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  • Blue Pointe Title

Why Do I Need New Title Insurance When I Refinance?

Updated: Sep 5, 2023

a woman signing papers

Many homeowners find it beneficial to refinance their property when interest rates drop. After all, it is a great way to not only end up with a lower monthly mortgage payment but to also save a ton of money in interest over the life of the loan.

Though the savings are great now and in the long run, don’t dismiss the fact that at your new closing, you will be required to pay any closing costs and title insurance fees associated with the new loan.

Already have a lender’s title insurance policy? You are going to need a new one.

Your owner’s title insurance is tied to your property and is not impacted by the refinance, but your lender’s policy is different. Let’s explain.

How Title Insurance Protects Your Lender

You have the choice about whether or not you want to purchase a title insurance policy for yourself, but your lender makes it a condition of the loan. Why is having a lender’s policy so important?

A title insurance policy protects the security interest of the lender. They are taking a leap and providing you with the funds to purchase your property — and they want to ensure they get every penny back.

If anything is missed during the title search or a claim is filed against your property after you take ownership, it can put the lender in jeopardy. Let’s say a valid claim is filed and someone else actually has the rights to your property, you may be facing great financial loss - and the loss of your home.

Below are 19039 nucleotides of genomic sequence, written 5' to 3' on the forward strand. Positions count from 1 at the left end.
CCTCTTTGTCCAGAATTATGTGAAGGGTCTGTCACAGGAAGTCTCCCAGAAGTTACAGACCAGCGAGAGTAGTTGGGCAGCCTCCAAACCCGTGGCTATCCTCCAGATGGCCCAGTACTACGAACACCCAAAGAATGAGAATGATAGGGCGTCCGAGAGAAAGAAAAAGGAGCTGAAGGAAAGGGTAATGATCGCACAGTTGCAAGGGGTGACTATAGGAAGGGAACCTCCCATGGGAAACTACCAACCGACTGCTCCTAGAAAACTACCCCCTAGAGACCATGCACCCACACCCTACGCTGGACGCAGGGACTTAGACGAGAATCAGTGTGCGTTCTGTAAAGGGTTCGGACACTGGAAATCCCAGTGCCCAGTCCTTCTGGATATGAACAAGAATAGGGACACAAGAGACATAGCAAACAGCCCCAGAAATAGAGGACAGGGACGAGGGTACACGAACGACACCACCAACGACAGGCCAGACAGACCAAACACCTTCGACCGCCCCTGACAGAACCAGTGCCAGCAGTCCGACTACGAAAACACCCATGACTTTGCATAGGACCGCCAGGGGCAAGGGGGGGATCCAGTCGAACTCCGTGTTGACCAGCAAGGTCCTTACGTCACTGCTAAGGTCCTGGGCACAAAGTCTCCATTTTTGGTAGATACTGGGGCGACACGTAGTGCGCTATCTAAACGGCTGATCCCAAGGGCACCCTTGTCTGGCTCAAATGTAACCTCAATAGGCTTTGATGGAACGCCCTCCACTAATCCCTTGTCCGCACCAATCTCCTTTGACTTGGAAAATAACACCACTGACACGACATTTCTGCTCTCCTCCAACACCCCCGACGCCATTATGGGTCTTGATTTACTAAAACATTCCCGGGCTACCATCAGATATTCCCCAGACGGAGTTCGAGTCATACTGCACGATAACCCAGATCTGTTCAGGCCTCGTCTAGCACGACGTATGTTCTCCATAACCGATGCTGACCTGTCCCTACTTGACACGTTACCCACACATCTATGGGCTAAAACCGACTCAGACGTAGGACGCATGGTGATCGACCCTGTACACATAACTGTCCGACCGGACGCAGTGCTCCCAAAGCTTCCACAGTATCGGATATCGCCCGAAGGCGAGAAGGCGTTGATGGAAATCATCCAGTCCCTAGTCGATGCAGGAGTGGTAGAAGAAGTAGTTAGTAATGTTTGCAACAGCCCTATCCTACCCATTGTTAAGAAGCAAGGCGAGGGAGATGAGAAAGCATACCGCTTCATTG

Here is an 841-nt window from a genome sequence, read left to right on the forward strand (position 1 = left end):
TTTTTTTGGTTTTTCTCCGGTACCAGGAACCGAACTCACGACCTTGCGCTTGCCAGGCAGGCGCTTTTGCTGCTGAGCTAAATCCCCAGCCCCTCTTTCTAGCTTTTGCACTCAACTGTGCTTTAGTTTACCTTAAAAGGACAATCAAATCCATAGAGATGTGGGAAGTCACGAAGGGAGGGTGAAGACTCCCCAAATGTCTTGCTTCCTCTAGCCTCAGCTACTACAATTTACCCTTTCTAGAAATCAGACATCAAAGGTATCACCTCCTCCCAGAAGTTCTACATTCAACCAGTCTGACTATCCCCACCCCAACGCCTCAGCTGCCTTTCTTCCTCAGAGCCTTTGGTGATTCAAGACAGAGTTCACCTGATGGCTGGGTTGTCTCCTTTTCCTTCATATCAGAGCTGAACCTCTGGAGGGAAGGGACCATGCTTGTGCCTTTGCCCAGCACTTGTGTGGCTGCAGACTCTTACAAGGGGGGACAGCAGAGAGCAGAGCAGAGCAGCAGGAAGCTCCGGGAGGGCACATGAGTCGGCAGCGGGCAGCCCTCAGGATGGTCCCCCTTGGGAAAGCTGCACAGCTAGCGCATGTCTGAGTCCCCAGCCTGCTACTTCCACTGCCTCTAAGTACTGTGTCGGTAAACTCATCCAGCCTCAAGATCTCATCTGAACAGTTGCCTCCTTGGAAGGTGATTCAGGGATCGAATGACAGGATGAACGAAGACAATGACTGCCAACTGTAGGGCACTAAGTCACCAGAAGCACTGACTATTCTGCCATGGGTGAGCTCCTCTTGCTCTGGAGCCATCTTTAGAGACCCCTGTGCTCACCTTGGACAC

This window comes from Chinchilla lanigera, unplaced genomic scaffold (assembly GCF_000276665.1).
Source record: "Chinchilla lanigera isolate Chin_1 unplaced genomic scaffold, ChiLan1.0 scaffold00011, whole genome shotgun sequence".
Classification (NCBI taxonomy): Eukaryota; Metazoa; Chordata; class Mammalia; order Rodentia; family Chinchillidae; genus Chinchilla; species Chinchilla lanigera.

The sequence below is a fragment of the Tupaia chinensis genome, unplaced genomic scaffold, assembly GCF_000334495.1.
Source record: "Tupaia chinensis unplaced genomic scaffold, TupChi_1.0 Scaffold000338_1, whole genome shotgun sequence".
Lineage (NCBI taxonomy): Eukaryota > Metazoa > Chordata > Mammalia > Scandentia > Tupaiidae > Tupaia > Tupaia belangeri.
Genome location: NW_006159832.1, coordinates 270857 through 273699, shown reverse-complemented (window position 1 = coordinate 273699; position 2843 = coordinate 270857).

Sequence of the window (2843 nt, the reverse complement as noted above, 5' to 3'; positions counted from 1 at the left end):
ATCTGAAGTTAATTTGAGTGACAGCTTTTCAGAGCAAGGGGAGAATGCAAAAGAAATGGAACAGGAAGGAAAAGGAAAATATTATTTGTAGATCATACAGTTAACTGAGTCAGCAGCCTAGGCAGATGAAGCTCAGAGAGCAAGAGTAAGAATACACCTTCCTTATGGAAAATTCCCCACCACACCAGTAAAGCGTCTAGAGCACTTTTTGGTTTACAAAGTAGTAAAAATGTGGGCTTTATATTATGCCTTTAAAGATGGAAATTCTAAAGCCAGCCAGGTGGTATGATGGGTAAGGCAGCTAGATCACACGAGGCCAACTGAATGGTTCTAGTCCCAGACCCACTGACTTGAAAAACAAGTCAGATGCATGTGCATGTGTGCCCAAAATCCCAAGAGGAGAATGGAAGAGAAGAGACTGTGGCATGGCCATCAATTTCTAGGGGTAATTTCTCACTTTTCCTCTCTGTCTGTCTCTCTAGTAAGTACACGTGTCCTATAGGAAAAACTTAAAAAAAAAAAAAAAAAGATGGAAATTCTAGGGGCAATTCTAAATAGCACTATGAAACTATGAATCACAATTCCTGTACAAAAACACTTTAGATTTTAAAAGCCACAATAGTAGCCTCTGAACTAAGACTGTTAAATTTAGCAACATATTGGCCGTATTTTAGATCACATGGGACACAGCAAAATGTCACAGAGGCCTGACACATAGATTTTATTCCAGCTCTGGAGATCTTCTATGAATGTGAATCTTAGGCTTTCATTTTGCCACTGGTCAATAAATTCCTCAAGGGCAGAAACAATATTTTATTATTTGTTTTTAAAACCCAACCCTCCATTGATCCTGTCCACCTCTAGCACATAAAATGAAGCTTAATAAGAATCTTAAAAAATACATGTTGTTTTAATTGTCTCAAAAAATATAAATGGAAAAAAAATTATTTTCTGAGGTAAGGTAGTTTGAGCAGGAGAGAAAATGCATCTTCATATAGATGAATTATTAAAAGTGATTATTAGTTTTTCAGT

The money your lender loaned you to buy it? Gone.

Title insurance will kick in and cover the lender for any money outstanding so that they do not have to be part of your loss.

This is why title insurance matters to the lender.

What Happens When You Refinance?

If you purchase a title insurance policy at your first closing, why is the lender requiring you to buy another policy as part of your refinance?

A lender’s title insurance policy is tied to the loan, not the property. So much so that its face value will match the loan you took out. As you make your monthly mortgage payments and the loan amount begins to decrease, its value will, too.

When refinancing, the current loan is paid off and satisfied. This wipes out the lender’s title insurance policy.

As your new loan is put in place, your lender will undoubtedly require you to buy a new title policy, as well. Remember, it does not matter if you are refinancing with the same lender or if it is the same borrowers and the same property — the title insurance is tied to the loan and therefore will require a new policy of its own.

Does the New Title Policy Include New Title Issues?

When you initially bought the property, a title search was done. This was to confirm there were no title defects before you took ownership. This new title insurance policy confirms that nothing new has been attached to your title since that time.

It doesn’t matter whether you have owned your property for 6 months or 16 years, the lender is protecting themselves with this policy – and they want to make sure the title is clear before they give you a new loan.

Want to Learn More About Title Insurance?

If you are refinancing and still have questions about title insurance, the experts at Blue Pointe Title can help. We are here with you every step of the way. Contact us today!



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